“If you have ever gone to the woods with me, I must love you very much.”
~ Mary Oliver 

When poet Mary Oliver describes her reasons for walking alone in the woods in “How I Go to the Woods,” I understand. Few places are as calming and centering as nature—and meandering along forest trails is especially powerful. Woods and trails are truly special places, as illustrated by the many stories and poems describing their magic. Think of Robert Frost’s “The Road Not Taken” and Wendell Berry’s “The Peace of Wild Things.”

When the pandemic hit, record numbers of people took to nature to escape the confines of their homes and their worries. Oliver describes forest life as separate and hidden yet so close to our daily lives. If only we take the time to sit calmly and wait, we might observe “the foxes run by unconcerned.” How often do we take this opportunity? 

At Shaker Road School, we are incredibly fortunate to be surrounded by the forests, fields, and ponds that make up our beautiful campus. In my travels through the woods to and from school, I have seen fox pups wrestling, spied deer grazing, and listened as peepers enliven a night’s quiet. There may be no greater gift than being an observer of nature. In recent years, the students have expressed more interest in exploring their natural surroundings.  

For these reasons, when we were looking for a new after-school activity, I suggested hiking the Concord trail system. This would get the kids off campus and introduce them to new trails and forests in addition to those they know at school. The Concord trails are an incredible resource in our backyard. Many are unaware that the city has more than 80 miles of trails open to the public, a part-time trail ranger, and even a master plan governing the development and use of the system. 

About a dozen students from fifth through eighth grade signed up for this after-school club. This surpassed my expectations. Ms. Carter and I led students on trips including Oak Hill in East Concord, Marjorie Swope Park in the West End, and the Audubon Trails by Turkey Pond.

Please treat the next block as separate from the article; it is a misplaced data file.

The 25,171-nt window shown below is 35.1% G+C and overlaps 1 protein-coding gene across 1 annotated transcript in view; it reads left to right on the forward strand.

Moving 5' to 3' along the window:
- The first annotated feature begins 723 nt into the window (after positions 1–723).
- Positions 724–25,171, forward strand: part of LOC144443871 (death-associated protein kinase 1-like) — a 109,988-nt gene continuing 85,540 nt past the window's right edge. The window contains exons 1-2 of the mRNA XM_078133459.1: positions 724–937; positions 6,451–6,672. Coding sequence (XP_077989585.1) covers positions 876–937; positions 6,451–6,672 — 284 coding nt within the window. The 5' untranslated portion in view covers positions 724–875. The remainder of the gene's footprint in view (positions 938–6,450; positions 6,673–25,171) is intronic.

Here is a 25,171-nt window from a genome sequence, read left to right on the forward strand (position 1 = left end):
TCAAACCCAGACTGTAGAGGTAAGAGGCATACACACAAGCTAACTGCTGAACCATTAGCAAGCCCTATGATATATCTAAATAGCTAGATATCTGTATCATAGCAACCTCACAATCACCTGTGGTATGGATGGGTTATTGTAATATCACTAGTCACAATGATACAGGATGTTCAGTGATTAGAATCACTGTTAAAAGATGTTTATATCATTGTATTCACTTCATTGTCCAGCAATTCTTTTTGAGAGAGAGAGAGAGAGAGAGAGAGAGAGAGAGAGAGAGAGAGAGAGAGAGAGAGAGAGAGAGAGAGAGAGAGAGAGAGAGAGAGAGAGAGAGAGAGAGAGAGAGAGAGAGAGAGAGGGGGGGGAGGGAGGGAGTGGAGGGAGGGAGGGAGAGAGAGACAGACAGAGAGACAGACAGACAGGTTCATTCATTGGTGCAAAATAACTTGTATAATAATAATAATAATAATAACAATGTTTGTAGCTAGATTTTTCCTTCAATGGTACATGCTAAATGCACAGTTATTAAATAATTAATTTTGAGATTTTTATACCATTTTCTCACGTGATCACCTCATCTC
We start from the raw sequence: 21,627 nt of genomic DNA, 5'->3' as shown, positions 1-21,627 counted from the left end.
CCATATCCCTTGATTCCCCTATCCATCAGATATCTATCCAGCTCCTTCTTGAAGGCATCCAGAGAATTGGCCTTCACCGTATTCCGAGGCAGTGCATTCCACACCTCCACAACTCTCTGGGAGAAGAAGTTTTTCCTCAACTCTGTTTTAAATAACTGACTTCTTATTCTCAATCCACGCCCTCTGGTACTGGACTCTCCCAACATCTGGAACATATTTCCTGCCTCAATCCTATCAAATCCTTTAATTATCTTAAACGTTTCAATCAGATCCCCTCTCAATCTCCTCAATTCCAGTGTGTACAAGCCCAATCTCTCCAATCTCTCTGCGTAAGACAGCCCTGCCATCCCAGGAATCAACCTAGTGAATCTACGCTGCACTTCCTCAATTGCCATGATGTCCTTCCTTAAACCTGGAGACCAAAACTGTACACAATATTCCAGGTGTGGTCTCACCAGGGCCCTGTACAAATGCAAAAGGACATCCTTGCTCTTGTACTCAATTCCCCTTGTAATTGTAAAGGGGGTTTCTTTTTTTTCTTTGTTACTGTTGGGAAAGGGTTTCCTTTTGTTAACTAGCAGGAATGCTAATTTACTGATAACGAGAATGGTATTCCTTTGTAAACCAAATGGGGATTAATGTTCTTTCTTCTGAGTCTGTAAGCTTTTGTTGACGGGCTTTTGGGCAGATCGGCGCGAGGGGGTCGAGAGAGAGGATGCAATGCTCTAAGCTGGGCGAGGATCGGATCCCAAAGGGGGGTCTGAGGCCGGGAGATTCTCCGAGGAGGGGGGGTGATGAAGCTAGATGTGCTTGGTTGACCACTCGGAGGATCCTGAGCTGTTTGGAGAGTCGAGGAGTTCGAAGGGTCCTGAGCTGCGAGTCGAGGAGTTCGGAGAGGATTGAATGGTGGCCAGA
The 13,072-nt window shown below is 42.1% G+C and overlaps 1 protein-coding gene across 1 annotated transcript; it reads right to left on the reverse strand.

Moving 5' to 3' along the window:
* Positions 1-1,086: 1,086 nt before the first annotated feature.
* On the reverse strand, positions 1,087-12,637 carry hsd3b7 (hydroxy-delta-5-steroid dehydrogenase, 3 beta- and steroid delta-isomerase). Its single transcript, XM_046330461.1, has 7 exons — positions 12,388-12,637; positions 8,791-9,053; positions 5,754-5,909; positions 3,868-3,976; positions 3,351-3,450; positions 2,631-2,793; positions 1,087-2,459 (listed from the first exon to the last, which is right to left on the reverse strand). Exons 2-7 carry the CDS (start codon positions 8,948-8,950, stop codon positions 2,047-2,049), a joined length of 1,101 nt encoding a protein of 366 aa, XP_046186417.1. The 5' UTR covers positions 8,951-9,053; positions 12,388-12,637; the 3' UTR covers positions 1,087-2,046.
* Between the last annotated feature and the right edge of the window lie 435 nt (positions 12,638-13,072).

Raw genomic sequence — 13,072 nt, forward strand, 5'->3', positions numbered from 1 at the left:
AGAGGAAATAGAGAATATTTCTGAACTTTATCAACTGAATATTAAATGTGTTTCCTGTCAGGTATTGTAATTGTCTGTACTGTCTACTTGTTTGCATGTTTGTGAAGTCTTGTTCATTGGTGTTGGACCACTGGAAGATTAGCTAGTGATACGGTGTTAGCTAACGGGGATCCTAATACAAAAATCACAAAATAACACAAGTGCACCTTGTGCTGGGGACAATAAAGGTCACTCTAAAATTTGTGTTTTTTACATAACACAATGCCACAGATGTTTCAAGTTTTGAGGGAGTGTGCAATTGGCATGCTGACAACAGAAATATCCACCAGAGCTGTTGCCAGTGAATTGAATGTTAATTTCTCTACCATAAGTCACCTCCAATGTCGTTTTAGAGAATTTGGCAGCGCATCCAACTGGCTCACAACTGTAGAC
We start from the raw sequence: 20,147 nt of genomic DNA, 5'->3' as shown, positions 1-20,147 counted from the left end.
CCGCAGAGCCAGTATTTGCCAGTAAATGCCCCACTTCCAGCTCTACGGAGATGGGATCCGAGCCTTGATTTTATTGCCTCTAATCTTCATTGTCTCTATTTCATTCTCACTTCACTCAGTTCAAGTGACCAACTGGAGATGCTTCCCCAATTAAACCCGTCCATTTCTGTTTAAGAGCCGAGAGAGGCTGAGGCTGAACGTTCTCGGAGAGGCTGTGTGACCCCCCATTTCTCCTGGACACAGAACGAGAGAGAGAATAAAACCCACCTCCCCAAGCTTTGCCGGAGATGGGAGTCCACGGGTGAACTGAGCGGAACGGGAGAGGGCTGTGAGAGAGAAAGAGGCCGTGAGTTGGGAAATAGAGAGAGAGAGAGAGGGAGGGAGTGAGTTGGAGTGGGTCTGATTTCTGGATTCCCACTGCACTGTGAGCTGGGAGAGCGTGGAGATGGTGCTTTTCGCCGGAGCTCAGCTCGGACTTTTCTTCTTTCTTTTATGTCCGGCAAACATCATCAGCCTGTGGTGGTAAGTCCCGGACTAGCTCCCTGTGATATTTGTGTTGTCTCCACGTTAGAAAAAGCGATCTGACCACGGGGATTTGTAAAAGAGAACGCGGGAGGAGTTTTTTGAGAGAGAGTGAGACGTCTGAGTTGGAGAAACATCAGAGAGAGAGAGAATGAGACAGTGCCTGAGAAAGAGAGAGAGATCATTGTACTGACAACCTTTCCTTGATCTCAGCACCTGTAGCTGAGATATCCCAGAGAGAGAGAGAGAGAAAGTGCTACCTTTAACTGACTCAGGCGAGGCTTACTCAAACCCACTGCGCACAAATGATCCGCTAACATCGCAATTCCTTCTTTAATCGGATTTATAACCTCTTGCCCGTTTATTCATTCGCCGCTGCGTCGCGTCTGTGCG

When our hikes began, I was concerned when the kids talked too loudly, so I “shushed” them. After all, many of us go to the woods to escape the noise of daily life. I did not want to disturb someone’s walking meditation. Upon reflection, I realized this is what the kids needed: to be free to run, climb, laugh, and allow their voices (and echoes) to carry. Ordinarily, I would agree with Oliver about going “to the woods alone, with not a single friend, for they are all smilers and talkers,” but there is enough time and plenty of trails for that. We saw few people on our hikes, and those we did seemed thrilled children were experiencing nature and time away from screens.

Our club hikes began in early November and concluded in mid-December. Knowing mid-way through the fall we would face earlier darkness, we were forced to leave a bit earlier and adjust our plans. The city trails are not open in the dark, so the students had to strategize which trails to take to arrive back at the bus before darkness. Of course, we were prepared with headlamps just in case.  

Of the dozens of after-school activities on and off campus, this may be my favorite yet. Combining a love of nature and teaching, Ms. Carter and I taught the kids how to read maps, navigate steep and slippery slopes, and read trail signs and symbols. No matter how stressful our days for adults and children alikeour many miles on the trails were filled with laughter and exploration. Climbing rocks on the Swope trails was a favorite activity. Spooking a deer on the Heritage Trail reminded the students we were not alone. When polled, the Pond Loop in the Broken Ground Forest came out on top. We remained on campus for our concluding hike, which turned out to be more of a celebration complete with ghost stories, a campfire, and s’mores. It was the perfect way to hang up our boots. 

These weeks with the students in the woods reaffirmed the power of nature and the importance of exploration in children’s lives. It was certainly a great way to bid farewell to autumn heading into the holiday vacation. When the snow flies, the kids want to continue on snowshoes. Nothing could be better. 

Matt Hicks
Matt Hicks, Principal

Photos by Becky Carter